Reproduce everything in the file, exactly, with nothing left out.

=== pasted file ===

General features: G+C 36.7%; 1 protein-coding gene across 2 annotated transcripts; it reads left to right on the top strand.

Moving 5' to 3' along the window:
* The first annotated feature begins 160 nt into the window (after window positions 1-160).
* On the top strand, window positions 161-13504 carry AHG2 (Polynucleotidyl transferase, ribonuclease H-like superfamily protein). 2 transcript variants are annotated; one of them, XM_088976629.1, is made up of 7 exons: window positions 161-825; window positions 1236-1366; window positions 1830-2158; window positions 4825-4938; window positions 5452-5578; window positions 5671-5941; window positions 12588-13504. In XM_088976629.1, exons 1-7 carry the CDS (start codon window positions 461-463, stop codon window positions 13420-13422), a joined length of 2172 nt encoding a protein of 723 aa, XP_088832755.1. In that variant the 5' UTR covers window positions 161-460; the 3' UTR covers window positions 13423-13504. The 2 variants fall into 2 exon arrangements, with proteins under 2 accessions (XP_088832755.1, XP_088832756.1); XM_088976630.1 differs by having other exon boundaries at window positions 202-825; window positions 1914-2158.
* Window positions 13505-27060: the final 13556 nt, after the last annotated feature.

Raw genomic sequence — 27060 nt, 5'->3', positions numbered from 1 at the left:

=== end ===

General features: G+C 36.7%; 1 protein-coding gene across 2 annotated transcripts; it reads left to right on the top strand.

Moving 5' to 3' along the window:
* The first annotated feature begins 160 nt into the window (after window positions 1-160).
* On the top strand, window positions 161-13504 carry AHG2 (Polynucleotidyl transferase, ribonuclease H-like superfamily protein). 2 transcript variants are annotated; one of them, XM_088976629.1, is made up of 7 exons: window positions 161-825; window positions 1236-1366; window positions 1830-2158; window positions 4825-4938; window positions 5452-5578; window positions 5671-5941; window positions 12588-13504. In XM_088976629.1, exons 1-7 carry the CDS (start codon window positions 461-463, stop codon window positions 13420-13422), a joined length of 2172 nt encoding a protein of 723 aa, XP_088832755.1. In that variant the 5' UTR covers window positions 161-460; the 3' UTR covers window positions 13423-13504. The 2 variants fall into 2 exon arrangements, with proteins under 2 accessions (XP_088832755.1, XP_088832756.1); XM_088976630.1 differs by having other exon boundaries at window positions 202-825; window positions 1914-2158.
* Window positions 13505-27060: the final 13556 nt, after the last annotated feature.

Raw genomic sequence — 27060 nt, 5'->3', positions numbered from 1 at the left: